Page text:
The posts on this blog are opinions, not advice. Please read our Disclaimers.

Risk Off, Yields Move Lower

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Kevin Horan

Director, Fixed Income Indices

S&P Dow Jones Indices

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Global yields are lower year-to-date in all developed countries except Hong Kong, as measured by the S&P Global Developed Sovereign Bond Index.

Weak economic growth, low inflation, and concern over the situation in the Middle East have led many to invest in safer assets.

The U.S. market took note of the slowing growth, both domestically and internationally, as the S&P/BGCantor Current 10-Year U.S. Treasury Index’s yield-to-worst moved 13 bps lower between the week of Jan. 28, 2016, and Feb. 4, 2016.

Japan’s policy makers switched to negative interest rates in an attempt to keep the economy from going deeper into the malaise that has weighed down its economy for the last two decades.

The European Central Bank is in a sub-zero interest rate environment as well.

The Bank of England board members voted unanimously to hold rates at 0.5%.

The Swedish Riksbank will meet Feb. 11, 2016, possibly to announce even lower interest rates, after adopting negative interest rates a year ago.

Oil prices, as measured by WTI crude oil futures, have moved down 18% since the beginning of the year to USD 31, as of Feb. 4, 2016.

Exhibit 1: Countries of the S&P Global Developed Sovereign Bond Index
Countries of the S&P Global Developed Sovereign Bond Index

 

 

 

 

 

 

Source: S&P Dow Jones Indices LLC.  Data as of Feb. 4, 2016.  Chart is provided for Illustrative purposes.

The posts on this blog are opinions, not advice. Please read our Disclaimers.

Credit Spread and Low Volatility Factors

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Hong Xie

Senior Director, Global Research & Design

S&P Dow Jones Indices

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Factor Definition
The fixed income investment community has long used volatility in analyzing bond valuations and identifying investment opportunities.  We have defined volatility as the standard deviation of bond yield changes for the trailing six-month period.  All else being equal, the more volatile the bond yield is, the higher the yield needs to be in order to compensate for the volatility risk.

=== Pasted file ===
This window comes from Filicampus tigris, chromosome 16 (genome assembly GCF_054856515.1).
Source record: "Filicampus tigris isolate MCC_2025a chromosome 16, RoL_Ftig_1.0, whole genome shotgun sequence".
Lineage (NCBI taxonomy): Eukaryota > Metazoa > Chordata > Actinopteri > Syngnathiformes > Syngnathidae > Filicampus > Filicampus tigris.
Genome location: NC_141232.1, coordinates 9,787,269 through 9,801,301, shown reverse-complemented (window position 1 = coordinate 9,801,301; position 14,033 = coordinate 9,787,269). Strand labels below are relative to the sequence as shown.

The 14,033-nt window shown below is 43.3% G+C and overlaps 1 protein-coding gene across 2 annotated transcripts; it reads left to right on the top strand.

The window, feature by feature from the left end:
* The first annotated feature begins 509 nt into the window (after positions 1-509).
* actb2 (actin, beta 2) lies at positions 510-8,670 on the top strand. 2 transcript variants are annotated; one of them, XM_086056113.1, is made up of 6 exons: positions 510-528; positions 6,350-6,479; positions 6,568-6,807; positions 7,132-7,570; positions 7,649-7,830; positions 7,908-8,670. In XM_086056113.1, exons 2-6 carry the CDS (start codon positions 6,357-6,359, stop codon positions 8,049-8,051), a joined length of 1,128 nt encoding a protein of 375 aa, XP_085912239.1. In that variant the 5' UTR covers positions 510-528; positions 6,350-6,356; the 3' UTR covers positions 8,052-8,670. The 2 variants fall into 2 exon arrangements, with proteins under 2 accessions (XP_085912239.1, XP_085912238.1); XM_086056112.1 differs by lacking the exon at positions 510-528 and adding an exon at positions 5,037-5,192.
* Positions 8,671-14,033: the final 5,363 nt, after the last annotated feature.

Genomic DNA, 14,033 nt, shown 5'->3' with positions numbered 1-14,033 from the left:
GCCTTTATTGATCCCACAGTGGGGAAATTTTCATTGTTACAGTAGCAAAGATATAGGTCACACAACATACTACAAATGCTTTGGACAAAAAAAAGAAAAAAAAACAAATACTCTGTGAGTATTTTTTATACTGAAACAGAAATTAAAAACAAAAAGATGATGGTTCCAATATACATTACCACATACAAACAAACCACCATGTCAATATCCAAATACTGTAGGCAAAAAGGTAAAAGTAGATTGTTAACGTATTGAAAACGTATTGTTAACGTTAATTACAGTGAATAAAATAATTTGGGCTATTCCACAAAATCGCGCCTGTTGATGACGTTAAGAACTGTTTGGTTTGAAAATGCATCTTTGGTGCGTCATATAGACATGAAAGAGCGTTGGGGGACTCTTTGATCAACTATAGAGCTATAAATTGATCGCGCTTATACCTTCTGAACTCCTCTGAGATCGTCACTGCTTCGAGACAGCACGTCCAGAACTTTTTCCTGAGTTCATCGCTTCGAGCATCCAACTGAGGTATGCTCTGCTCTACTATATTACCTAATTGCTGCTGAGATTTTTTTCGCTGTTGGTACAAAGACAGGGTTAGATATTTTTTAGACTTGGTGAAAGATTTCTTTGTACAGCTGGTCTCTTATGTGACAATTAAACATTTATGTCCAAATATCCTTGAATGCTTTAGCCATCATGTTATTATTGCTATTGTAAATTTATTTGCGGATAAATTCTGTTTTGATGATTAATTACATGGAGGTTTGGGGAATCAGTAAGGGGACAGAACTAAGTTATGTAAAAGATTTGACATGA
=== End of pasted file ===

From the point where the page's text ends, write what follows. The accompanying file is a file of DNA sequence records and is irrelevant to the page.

For the credit spread factor, we consider the option adjusted spread (OAS), which represents the yield compensation for bearing credit risk, as well as other risks associated with credit.  OAS is a common measure of valuation for corporate bonds.

Factor Identification
To identify the factors that could enhance security selection, we computed the performance statistics of the quintile portfolios ranked by each factor and demonstrated the strong relationship of factor exposure, portfolio return, and return volatility.

The underlying universe for our study was the S&P U.S. Issued Investment Grade Corporate Bond Index (U.S. issuers).  The index seeks to measure the performance of investment-grade corporate bonds issued by U.S.-domiciled corporations denominated in U.S. dollars.  Based on the availability of the constituent data and the yield curve, the period covered in the study was from June 30, 2006, through Aug. 31, 2015.  We derived an investable sub-universe (details in next blog) based on the broad universe and constructed quintile portfolios of the investable sub-universe.

To form the quintile portfolios, we first ranked bonds within the investable sub-universe by each factor (credit spread and low volatility) and divided the universe into five groups, with higher values ranking higher (Quintile 1) for credit spread and lower values ranking higher (Quintile 1) for low volatility.  It should be noted that these two single-factor portfolios did not control for either duration or credit rating.  Exhibit 1 shows the performance statistics of ranked quintile portfolios by single factors.

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Exhibit 1 confirms a positive relationship between credit spread, portfolio return, and return volatility; i.e., the wider the credit spread is, the higher the return and return volatility are (Quintile 1).  Contrary to the credit spread factor, we observed a non-linear relationship between risk and return for the low volatility factor.  The Quintile 1 portfolio, containing the least volatile bonds, had the lowest return and the highest level of realized portfolio volatility.

Exhibit 1 also includes performance statistics for the quintile portfolios formed by ranking the low volatility factor within each duration and rating grouping.  These modified quintile portfolios displayed a generally positive relationship between the low volatility factor, return, and return volatility, as expected.

This demonstrates that applying the low volatility factor without taking duration and quality into consideration is not consistent in explaining portfolio return and risk.  This is because simply ranking bonds by yield volatility across the universe can potentially result in highly concentrated portfolios in duration or quality, which in turn can cause greater portfolio volatility.  This can be particularly exacerbated when long-duration bonds exhibit lower yield volatility than short-duration bonds when the market is quiet.

These findings confirm that credit spread and low volatility factors can effectively explain portfolio return and volatility and present the necessity of applying factors while taking duration and quality into consideration.

The posts on this blog are opinions, not advice. Please read our Disclaimers.